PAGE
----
Investing in Employability

Investment is a word that practically everyone has heard of, and possibly knows what it means. We always hear of people mentioning about investing in real estate (a real hot topic in several Asian countries like Hong Kong and Singapore), equities, commodities, insurance, art, wine, and even other exquisite products like bird nests (yes, Malaysia has a recent investment scheme where you can purchase multi-storey houses for swifts to build their nests to be harvested)!

But what really is investment? And what should we invest in?

Input, Mechanism and Outcome

I would like to critically look at the meaning of investment by looking at the components that make up any investment. There are three defining components – the input (resources such as money, time, effort), mechanism (product and process), and outcome (returns such as money, recognition, results). In all investments, people expect the outcome to be better or higher than the input. So when a person makes an investment in property, the input is money; the mechanism is the property itself with the transaction process; and the outcome is money, which is expected to be more than the initial input. Juxtaposing investment with gambling, we actually see an interesting similarity – gambling also has an input (money, or stakes), mechanism (the game and gaming process), and outcome (money of course!). And even more interesting is that everyone who gambles expects the outcome to be higher than the input, to the frustration of anti-gambling counselors!

No one will object when I say that the outcome of any investment is as unpredictable as the outcome of gambling. Up or down? Even or odd? These are probabilities that the currency or equity broker has to contend with as much as a roulette player. Why then is investing very much encouraged, while gambling very much frowned upon? Is there any characteristic feature between investing and gambling that we have somehow sub-consciously assumed?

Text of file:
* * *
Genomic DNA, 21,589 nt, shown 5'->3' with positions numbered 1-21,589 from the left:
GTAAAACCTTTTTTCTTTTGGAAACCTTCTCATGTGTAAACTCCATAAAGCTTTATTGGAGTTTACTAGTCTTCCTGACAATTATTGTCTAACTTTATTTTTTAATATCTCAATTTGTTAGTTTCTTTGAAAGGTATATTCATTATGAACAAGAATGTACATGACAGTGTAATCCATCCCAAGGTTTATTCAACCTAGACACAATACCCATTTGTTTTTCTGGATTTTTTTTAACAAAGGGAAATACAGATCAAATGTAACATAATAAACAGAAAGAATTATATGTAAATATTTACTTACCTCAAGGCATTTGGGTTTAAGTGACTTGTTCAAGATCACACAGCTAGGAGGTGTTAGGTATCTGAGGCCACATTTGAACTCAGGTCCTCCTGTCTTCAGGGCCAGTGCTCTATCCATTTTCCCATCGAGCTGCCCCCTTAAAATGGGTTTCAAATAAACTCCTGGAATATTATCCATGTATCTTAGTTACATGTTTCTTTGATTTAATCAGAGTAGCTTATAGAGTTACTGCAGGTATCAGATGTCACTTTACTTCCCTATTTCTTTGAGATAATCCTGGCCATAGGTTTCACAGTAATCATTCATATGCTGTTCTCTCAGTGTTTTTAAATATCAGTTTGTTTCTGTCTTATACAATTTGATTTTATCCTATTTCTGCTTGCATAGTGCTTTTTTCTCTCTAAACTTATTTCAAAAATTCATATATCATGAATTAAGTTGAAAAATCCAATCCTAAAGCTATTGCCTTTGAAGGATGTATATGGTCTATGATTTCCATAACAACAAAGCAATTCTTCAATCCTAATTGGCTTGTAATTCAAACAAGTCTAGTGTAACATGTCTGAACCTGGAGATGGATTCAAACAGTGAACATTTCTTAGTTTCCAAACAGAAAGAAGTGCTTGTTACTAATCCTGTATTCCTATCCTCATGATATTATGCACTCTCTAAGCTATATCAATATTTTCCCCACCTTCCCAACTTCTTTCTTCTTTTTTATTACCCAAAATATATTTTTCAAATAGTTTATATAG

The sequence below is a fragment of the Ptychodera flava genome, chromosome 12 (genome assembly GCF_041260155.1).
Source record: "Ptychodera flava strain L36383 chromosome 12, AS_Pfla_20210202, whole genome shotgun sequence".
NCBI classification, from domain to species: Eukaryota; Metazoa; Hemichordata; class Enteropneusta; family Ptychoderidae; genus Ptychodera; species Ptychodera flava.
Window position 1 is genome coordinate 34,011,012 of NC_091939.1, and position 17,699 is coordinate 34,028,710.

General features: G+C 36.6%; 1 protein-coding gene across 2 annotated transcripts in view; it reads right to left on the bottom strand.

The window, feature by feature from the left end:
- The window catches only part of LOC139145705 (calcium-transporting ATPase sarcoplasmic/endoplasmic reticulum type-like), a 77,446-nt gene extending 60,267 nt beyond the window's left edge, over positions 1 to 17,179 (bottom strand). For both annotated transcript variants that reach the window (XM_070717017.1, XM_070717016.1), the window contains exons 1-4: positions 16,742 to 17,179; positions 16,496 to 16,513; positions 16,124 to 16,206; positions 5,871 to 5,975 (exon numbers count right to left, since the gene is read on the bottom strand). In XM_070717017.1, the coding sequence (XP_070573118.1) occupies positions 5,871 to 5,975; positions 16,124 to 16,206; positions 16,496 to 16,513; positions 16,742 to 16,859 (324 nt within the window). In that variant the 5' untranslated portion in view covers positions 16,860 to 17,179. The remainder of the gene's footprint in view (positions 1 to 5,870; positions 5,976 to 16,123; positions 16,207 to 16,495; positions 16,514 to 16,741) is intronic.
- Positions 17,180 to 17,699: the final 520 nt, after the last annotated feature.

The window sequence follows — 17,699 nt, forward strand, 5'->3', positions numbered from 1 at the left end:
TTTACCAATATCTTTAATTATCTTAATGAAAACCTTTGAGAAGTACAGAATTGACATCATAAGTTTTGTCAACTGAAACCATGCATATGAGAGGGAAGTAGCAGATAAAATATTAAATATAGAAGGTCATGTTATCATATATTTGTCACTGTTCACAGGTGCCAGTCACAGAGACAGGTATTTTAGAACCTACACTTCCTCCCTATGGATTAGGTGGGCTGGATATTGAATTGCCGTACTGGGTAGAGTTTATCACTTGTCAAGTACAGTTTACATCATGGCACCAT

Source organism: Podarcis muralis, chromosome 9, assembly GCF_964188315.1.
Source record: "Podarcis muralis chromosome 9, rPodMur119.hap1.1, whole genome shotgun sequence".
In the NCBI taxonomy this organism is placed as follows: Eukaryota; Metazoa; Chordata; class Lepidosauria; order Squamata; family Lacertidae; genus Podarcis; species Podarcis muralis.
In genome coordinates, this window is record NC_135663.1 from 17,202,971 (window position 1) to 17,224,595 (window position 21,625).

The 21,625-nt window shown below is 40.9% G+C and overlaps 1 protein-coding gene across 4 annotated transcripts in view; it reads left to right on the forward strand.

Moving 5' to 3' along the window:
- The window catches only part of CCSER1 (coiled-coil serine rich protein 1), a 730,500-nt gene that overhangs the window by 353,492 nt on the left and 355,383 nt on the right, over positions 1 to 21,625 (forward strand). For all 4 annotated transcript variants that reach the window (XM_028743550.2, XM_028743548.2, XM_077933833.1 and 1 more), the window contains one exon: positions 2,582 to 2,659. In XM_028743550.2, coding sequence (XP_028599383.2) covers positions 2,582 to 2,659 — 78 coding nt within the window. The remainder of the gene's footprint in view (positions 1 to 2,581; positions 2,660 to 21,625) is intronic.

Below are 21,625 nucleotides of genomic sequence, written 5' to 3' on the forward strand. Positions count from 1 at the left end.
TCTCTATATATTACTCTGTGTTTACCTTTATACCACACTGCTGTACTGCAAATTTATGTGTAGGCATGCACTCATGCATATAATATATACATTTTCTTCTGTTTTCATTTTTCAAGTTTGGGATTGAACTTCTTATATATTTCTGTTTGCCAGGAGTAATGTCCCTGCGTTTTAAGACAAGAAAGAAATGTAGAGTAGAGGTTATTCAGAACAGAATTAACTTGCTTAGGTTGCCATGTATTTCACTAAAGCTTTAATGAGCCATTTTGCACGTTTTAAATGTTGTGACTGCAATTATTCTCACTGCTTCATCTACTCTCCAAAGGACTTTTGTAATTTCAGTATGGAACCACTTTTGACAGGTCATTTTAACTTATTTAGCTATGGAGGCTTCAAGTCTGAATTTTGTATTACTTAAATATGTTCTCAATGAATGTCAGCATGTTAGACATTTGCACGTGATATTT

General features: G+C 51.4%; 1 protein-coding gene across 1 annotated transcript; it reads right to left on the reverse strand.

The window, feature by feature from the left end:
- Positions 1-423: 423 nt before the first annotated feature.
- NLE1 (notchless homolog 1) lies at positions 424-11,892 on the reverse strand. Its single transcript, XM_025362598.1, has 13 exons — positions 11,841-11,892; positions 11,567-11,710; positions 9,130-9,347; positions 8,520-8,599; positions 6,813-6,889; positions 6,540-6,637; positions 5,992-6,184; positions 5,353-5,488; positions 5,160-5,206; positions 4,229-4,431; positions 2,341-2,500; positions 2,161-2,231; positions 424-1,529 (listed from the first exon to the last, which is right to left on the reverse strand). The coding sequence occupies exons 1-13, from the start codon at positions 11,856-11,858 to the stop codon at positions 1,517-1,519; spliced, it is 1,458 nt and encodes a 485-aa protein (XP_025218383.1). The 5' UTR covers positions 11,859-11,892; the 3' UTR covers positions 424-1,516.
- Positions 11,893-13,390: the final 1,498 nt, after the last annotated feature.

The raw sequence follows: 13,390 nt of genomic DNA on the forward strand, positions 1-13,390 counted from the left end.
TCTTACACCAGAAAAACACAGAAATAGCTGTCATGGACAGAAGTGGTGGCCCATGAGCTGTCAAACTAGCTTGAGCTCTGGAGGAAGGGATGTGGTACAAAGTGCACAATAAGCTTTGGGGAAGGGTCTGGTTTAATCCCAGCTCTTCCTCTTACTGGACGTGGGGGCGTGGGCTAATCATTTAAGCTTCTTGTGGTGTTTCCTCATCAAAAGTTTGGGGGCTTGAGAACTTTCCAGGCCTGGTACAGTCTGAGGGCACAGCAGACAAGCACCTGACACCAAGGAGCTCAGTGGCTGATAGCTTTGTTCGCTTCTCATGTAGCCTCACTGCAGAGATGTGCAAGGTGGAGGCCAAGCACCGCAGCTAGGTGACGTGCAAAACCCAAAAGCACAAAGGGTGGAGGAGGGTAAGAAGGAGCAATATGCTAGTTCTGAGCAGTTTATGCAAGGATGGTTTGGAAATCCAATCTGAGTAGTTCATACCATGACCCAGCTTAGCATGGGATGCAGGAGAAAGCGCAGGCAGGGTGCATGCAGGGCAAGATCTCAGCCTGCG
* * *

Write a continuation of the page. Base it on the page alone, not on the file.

In my opinion, many investments that we are familiar with are essentially gambling repackaged. I doubt the duration of investment (which is generally short- or long-term) can differentiate it from gambling (which is very short-term or immediate). Be it equities, commodities, properties, or currencies, many so-called investment schemes are essentially different forms of gambling, simply because no one can really influence the outcome or outcome. Yes! I opine that the characteristic that differentiates investing from gambling is the ability to influence the outcome.


The origin of the word invest came from the Latin word investire, which means to install, surround or clothe in. There is a connotation of purposeful effort to influence an outcome. So, when you purchase a gold investment product at a certain price, rather than praying hard for the price to rise after your purchase, a more objective approach would be to ask whether you can influence the gold price with your purchase. If you can, then it is investment; if you are not able to, then the purchase is merely a gambling hope. To really influence the share price of a company, for example, an investor would have to purchase not 10 lots of shares, but become the majority shareholder, if not 50.1% of all available shares!